Downward pressure on gas prices early Monday was likely “due to a sell-off in equities and oil triggered by new Covid-19 lockdowns in Europe and fears regarding virus mutations,” EBW Analytics Group said.

Concerns about the new virus development also eclipsed a deal reached by lawmakers in Washington, DC, that would provide a new stimulus to the domestic economy. The $900 billion aid package would send direct payments to most residents, extend special unemployment benefits and provide assistance to small businesses.

Traders are expected to soon turn their attention to this week’s Energy Information Administration (EIA) storage report, which will be delivered a day earlier than normal – on Wednesday – due to Christmas Eve landing on Thursday. It will cover the week ended Dec. 18.

Early forecasts pointed to a large withdrawal because of a major storm that dropped more than a foot of snow in several eastern states during the covered week. Winter conditions drove strong heating demand in the Northeast, where cash prices climbed four consecutive days.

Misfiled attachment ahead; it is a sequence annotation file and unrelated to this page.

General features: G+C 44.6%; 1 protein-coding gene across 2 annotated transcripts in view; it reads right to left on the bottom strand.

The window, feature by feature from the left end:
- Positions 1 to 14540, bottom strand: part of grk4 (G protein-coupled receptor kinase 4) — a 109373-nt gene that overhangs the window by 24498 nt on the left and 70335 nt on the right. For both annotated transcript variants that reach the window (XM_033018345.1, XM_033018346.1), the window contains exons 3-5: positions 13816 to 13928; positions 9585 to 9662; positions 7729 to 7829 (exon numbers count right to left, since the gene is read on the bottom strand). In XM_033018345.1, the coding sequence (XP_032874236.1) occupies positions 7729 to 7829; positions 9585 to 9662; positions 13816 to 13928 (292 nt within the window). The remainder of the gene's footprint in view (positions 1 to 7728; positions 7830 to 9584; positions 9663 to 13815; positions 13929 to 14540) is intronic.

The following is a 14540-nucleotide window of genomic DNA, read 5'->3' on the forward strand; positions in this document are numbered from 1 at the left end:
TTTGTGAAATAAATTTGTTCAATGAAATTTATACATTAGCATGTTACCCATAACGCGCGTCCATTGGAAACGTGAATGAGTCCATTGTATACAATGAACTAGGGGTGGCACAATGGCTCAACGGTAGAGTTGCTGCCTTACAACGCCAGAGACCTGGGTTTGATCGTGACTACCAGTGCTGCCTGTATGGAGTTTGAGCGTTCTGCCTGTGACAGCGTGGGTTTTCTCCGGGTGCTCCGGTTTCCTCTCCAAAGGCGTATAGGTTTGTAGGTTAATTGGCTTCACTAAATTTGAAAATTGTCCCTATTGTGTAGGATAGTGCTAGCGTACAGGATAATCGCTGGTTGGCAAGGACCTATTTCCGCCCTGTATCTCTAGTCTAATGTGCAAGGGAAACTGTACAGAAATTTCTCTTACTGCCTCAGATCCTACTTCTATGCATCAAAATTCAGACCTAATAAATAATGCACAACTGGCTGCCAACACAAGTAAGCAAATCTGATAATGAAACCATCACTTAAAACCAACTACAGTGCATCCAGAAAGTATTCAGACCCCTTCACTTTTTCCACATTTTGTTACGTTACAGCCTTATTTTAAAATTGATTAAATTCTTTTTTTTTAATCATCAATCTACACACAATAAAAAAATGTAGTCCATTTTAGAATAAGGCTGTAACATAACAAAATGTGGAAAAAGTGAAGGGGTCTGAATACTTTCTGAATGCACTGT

NatgasWeather said the pull may far exceed the five-year average withdrawal of 127 Bcf for the comparable week.

EIA reported a 122 Bcf withdrawal from inventories for the week ending Dec. 11, slightly above the median estimates found in major polls. The latest EIA figure compared with the 97 Bcf decrease in storage in the comparable period a year earlier and a five-year average pull of 105 Bcf.

Total working gas in storage as of Dec. 11 stood at 3,726 Bcf, 284 Bcf higher than year-ago levels and 243 Bcf above the five-year average, the agency said.

Cash Called Lower

Spot gas prices fell on Monday as temperatures warmed in the Midwest and into the East, diminishing near-term heating needs.

“National demand will be light the next several days as warmer than normal conditions rule most of the United States,” with highs of 30s to 50s across northern regions and 60s and 70s across southern areas of the Lower 48, NatGasWeather said.